SRC International first case against Najib as it was ‘easiest to prove’, says ex-AG Thomas
Former attorney-general Tan Sri Tommy Thomas, who initiated prosecution against Datuk Seri Najib Abdul Razak, has finally explained why the former prime minister was first charged with the embezzlement of SRC International Sdn Bhd instead of the bigger 1Malaysia Development Berhad (1MDB) financial scandal that involved billions of dollars.
(MMO) – In an interview with news portal Malaysiakini published today, Thomas said that investigations into the SRC International case were in advanced stages when he was first appointed attorney-general in June 2018, and he chose to proceed with it as the theft of RM42 million were the “easiest to prove”.
He explained that the Attorney-General’s Chambers (AGC) have to rely on investigation papers by the relevant authority to decide on prosecution.
He added that the Malaysian Anti Corruption Commission (MACC) had been working on the SRC International case when the AGC was helmed by Tan Sri Abdul Gani Patail.
“So imagine the deputy public prosecutors and myself as lawyers looking at documents given by somebody else. In this case, it was the MACC investigations, as opposed to other agencies. MACC said that the file they were working on in the past was SRC International.
“They confirmed the rumours circulating in KL, which was around the time one of my predecessors, Abdul Gani Patail, who was sacked in July 2016 that MACC were quite advanced in investigating SRC, so it was just carrying on that work.
“That was the principal factor – the file came to me. As it turned out, fortuitously, SRC was the easiest to prove, because if you stripped it of everything, it was just a theft of RM42 million. So, it was easy to prove,” Thomas was quoted saying.
He also explained why he decided to enlist the aid of private lawyers instead of using AGC personnel to handle the cases against Najib.
Thomas told the news portal that he had formed two 1MDB teams – one to deal with the criminal cases and the other civil cases – in the first two days as AG.
But as they pored over the documents, he realised that the workload was very heavy and complex, and so he decided it might be better to involve the best specialists in corporate, commercial and financial fraud.
“That was the reason I decided to secure external counsel,” Thomas was quoted saying.
He recalled announcing on August 31, 2018 the appointment of former Malaysian Bar president Datuk Sulaiman Abdullah to handle the SRC International cases, and retired judge who had returned to private practice Datuk Seri Gopal Sri Ram to handle the 1MDB matters.
He also said that there was no opposition in the initial stages as Sulaiman and Sri Ram were both well liked and respected, and acted without fee.
Datuk V. Sithambaram later replaced Sulaiman, who was also pro bono until the case became much more complex and longer than they expected.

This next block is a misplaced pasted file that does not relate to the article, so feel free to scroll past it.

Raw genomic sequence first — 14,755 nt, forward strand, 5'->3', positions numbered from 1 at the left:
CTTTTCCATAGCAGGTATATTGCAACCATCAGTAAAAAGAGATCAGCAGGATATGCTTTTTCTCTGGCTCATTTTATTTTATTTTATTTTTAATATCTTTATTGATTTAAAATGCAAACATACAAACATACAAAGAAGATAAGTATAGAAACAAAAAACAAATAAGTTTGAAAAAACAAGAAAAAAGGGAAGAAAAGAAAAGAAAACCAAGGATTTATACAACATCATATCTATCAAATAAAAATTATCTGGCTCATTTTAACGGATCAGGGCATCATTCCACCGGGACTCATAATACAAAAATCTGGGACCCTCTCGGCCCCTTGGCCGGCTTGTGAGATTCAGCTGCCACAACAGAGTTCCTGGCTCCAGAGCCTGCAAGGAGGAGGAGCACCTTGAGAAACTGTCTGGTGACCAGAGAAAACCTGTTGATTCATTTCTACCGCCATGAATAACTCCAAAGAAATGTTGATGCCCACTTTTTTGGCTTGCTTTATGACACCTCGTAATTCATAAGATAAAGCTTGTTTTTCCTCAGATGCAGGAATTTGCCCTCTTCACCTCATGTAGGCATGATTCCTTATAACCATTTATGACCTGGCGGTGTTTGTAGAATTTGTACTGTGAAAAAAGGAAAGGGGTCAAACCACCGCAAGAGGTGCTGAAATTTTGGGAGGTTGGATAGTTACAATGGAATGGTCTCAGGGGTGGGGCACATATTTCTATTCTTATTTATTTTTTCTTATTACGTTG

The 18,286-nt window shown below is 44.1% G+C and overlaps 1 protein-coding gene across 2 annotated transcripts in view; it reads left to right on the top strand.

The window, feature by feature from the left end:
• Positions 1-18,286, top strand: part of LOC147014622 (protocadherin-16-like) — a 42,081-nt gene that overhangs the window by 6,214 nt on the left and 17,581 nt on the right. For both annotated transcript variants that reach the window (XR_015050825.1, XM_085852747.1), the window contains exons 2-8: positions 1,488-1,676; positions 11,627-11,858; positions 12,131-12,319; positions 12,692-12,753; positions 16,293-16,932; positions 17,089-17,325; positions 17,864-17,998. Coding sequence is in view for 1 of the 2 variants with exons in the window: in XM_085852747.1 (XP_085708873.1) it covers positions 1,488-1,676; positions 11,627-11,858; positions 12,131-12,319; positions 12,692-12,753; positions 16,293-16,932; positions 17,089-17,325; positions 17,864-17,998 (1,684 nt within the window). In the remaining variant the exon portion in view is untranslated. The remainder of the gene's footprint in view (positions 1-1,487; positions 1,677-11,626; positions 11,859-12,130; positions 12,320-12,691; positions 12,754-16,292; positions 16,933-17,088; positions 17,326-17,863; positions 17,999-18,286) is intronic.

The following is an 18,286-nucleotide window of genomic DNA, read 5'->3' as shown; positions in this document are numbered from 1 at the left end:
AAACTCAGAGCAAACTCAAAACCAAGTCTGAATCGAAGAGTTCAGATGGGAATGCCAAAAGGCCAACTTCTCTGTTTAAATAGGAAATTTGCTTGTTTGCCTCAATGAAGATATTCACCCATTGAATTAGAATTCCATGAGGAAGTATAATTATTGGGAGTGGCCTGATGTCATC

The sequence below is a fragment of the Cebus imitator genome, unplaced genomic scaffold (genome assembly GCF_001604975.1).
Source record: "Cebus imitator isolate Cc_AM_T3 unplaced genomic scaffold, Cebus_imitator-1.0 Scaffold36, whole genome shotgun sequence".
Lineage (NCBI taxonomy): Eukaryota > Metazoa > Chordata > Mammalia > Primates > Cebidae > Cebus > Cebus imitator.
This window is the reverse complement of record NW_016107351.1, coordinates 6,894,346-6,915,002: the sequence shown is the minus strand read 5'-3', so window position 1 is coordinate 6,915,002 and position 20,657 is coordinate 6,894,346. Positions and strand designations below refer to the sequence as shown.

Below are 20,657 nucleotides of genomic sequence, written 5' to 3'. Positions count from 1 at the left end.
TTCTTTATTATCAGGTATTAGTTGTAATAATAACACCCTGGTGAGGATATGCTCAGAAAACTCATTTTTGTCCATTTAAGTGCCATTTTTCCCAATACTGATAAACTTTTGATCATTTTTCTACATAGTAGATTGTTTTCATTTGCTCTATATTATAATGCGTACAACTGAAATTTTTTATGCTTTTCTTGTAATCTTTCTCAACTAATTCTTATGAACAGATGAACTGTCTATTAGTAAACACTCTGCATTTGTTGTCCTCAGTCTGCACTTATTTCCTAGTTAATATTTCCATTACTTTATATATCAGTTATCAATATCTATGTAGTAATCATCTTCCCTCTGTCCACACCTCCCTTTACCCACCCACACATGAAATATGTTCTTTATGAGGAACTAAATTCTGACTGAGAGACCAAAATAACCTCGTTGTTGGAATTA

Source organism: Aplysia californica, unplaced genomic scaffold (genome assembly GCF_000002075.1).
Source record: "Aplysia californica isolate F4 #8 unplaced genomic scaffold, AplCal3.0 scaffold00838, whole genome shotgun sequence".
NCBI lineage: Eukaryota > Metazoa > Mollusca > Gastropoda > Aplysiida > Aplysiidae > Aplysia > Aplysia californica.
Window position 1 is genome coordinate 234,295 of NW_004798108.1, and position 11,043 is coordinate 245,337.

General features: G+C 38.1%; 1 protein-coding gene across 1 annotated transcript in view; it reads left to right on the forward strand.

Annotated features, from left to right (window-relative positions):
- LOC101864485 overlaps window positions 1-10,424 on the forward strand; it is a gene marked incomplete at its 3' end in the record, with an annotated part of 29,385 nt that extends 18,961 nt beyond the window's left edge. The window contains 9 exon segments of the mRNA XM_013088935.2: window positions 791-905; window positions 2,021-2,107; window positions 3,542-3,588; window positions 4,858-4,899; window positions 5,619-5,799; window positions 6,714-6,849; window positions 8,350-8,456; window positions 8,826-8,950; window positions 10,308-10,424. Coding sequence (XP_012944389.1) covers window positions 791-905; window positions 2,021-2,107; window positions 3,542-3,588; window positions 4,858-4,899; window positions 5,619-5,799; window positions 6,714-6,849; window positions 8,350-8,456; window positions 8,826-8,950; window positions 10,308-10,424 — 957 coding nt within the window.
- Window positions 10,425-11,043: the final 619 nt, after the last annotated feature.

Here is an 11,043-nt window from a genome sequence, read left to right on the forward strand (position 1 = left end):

Thomas also talked about why the prosecution decided on having daily press conferences by the AG’s office after each proceeding, which was uncommon practice.
“Traditionally, lawyers don’t like to talk about their cases. In fact, there is a prohibition on barristers talking about their cases, certainly in the Bar. But in a national interest case like this [and there was no other case of greater public interest than a former prime minister being charged] the public interest demand was great.
“Secondly, Shafee and his defence team were always holding press conferences, so we thought that if we don’t counteract, they might win the public debate by default. We did not wish to surrender in the court of public opinion,” he was quoted as saying, referring to Najib’s counsel at the time, Tan Sri Shafee Abdullah.
Thomas also said that none of the DPPs wanted to talk at the press conferences, so he stepped up to do the first one, but was criticised for not speaking in Malay and that made it easier not to comment publicly any further.
“Eventually, Sithambaram took over and did it throughout, to give the prosecution’s version of what took place each day, so the media had both. Then it is up to the media to decide what they want. That was what happened.”
When asked on whether there were difficulties in prosecuting a former prime minister and senior politician, Thomas said that they had made it clear that they would treat it like any other case regardless of who the accused was.
“I said this in my opening speech at trial – and every time I talked about it, I emphasised it, which was that Article 8 of the Federal Constitution is relevant. Article 8(2) talks about the equality of all Malaysians – and foreigners who live in Malaysia – being treated equally before the law.
“And once you accept that, and it is fundamental to our case and throughout our preparation and to our presentation, he is no different from any other accused. He and his lawyers may have talked about entitlement and other rights, but as far as we were concerned, he was just like any other accused,” he told the news portal.
Thomas also said that he was given a free hand to prosecute, without any political pressure.